These systems will be open to researchers from all European countries, including those with smaller HPC budgets. The motto “the best systems for the best scientists” will no longer be restricted to some richer European countries.
Through coordination, we can deploy a greater variety of architectures to provide a larger user base with an optimal system — instead of having very similar off-the-shelf systems in several countries. This includes risk-sharing for investments in more advanced technologies.
When acting jointly, Europe can play a more active role and contribute better to international cooperations addressing future challenges, such as the International Exascale Initiative. In the long run, we also expect to be quite influential on vendor roadmaps.
One effect of PRACE that already yields fruit is that the political awareness for HPC has increased in many European countries, which now strengthen and structure their HPC activities. An example is Germany with the formation of the Gauss Centre for Supercomputing (GCS) and the first GCS petaflop/s system that has been deployed in Jülich.
 
You are very familiar with the international scene in HPC and computational science. On the international playing field, in which areas do you see Europe having intellectual strengths?
To cite EU Commissioner Reding, responsible for information technology (IT), Europe is excellent at turning money into ideas, but needs to become better at turning ideas into money. This means that Europe has strengths, in particular in areas which are mainly driven by academia. When you look at the value chain of HPC and IT in general, this covers material science and nanotechnology at one end, and software at the other end. Here, European researchers are making important contributions in many areas, from operating systems, middleware, and tools, to numerical mathematics and algorithms.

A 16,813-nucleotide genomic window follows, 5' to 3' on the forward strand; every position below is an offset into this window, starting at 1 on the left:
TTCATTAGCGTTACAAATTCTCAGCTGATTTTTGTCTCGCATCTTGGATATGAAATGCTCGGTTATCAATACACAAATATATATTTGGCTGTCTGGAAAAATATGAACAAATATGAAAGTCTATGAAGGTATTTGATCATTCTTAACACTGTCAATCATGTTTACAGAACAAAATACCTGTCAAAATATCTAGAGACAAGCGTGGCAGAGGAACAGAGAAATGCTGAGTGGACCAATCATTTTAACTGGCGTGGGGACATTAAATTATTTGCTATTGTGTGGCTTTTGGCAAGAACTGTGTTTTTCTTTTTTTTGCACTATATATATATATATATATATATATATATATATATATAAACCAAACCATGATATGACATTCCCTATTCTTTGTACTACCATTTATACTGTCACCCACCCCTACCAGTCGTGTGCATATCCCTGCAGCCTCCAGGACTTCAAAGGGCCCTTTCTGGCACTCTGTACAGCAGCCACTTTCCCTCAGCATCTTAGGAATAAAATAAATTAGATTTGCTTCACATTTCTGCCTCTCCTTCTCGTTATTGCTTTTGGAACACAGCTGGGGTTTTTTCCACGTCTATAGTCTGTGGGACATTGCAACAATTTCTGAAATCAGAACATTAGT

That is an interesting comment about the challenge of turning ideas into money. Why do you think this has been the case?
In Europe, we have a very different culture of entrepreneurship. If you have a good idea and are thinking about starting a company, there is a lot of fear: you don’t know where to get the money or how to go about it. One survey I read said that 60% of Europeans fear that if they fail at something, it will be the end of their career. In the United States if you fail, you just start anew. Interestingly, in German we call startup funding “risk capital,” but in the United States it’s called “venture capital.” This accurately reflects the different perspectives.